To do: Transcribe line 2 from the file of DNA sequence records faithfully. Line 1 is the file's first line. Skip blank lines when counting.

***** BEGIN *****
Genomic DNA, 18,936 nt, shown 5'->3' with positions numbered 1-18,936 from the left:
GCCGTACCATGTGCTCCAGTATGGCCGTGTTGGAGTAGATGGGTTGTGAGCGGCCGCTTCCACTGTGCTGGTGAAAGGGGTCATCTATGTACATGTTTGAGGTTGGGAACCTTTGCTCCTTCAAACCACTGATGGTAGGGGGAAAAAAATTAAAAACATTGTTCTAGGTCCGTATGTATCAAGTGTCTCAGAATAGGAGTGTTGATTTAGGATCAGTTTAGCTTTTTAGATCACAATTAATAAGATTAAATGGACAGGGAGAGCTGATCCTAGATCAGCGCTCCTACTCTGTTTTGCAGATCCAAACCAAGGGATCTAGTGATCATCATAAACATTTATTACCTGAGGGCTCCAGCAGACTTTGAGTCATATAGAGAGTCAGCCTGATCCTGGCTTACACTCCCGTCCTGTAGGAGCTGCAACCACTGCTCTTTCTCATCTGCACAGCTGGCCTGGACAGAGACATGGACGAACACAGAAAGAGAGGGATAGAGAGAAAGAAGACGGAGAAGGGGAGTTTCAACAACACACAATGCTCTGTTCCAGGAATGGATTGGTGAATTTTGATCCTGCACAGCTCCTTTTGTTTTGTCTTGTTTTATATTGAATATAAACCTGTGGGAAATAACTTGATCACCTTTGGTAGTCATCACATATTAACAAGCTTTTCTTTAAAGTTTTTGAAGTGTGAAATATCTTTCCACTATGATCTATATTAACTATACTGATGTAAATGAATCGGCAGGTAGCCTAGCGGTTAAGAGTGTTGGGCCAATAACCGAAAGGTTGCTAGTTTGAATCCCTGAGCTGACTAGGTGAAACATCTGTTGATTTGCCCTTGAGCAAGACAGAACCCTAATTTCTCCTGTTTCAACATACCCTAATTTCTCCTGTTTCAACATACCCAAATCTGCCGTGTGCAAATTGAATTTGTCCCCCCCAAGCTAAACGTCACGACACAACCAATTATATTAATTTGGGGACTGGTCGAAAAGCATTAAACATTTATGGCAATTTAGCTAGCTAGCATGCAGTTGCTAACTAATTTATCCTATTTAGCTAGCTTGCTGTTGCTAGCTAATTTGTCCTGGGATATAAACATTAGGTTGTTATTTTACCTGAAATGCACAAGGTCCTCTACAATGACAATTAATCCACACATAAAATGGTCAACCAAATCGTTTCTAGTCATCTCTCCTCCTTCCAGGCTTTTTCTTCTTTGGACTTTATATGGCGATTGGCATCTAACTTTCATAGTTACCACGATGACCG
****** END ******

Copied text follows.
GCCGTACCATGTGCTCCAGTATGGCCGTGTTGGAGTAGATGGGTTGTGAGCGGCCGCTTCCACTGTGCTGGTGAAAGGGGTCATCTATGTACATGTTTGAGGTTGGGAACCTTTGCTCCTTCAAACCACTGATGGTAGGGGGAAAAAAATTAAAAACATTGTTCTAGGTCCGTATGTATCAAGTGTCTCAGAATAGGAGTGTTGATTTAGGATCAGTTTAGCTTTTTAGATCACAATTAATAAGATTAAATGGACAGGGAGAGCTGATCCTAGATCAGCGCTCCTACTCTGTTTTGCAGATCCAAACCAAGGGATCTAGTGATCATCATAAACATTTATTACCTGAGGGCTCCAGCAGACTTTGAGTCATATAGAGAGTCAGCCTGATCCTGGCTTACACTCCCGTCCTGTAGGAGCTGCAACCACTGCTCTTTCTCATCTGCACAGCTGGCCTGGACAGAGACATGGACGAACACAGAAAGAGAGGGATAGAGAGAAAGAAGACGGAGAAGGGGAGTTTCAACAACACACAATGCTCTGTTCCAGGAATGGATTGGTGAATTTTGATCCTGCACAGCTCCTTTTGTTTTGTCTTGTTTTATATTGAATATAAACCTGTGGGAAATAACTTGATCACCTTTGGTAGTCATCACATATTAACAAGCTTTTCTTTAAAGTTTTTGAAGTGTGAAATATCTTTCCACTATGATCTATATTAACTATACTGATGTAAATGAATCGGCAGGTAGCCTAGCGGTTAAGAGTGTTGGGCCAATAACCGAAAGGTTGCTAGTTTGAATCCCTGAGCTGACTAGGTGAAACATCTGTTGATTTGCCCTTGAGCAAGACAGAACCCTAATTTCTCCTGTTTCAACATACCCTAATTTCTCCTGTTTCAACATACCCAAATCTGCCGTGTGCAAATTGAATTTGTCCCCCCCAAGCTAAACGTCACGACACAACCAATTATATTAATTTGGGGACTGGTCGAAAAGCATTAAACATTTATGGCAATTTAGCTAGCTAGCATGCAGTTGCTAACTAATTTATCCTATTTAGCTAGCTTGCTGTTGCTAGCTAATTTGTCCTGGGATATAAACATTAGGTTGTTATTTTACCTGAAATGCACAAGGTCCTCTACAATGACAATTAATCCACACATAAAATGGTCAACCAAATCGTTTCTAGTCATCTCTCCTCCTTCCAGGCTTTTTCTTCTTTGGACTTTATATGGCGATTGGCATCTAACTTTCATAGTTACCACGATGACCG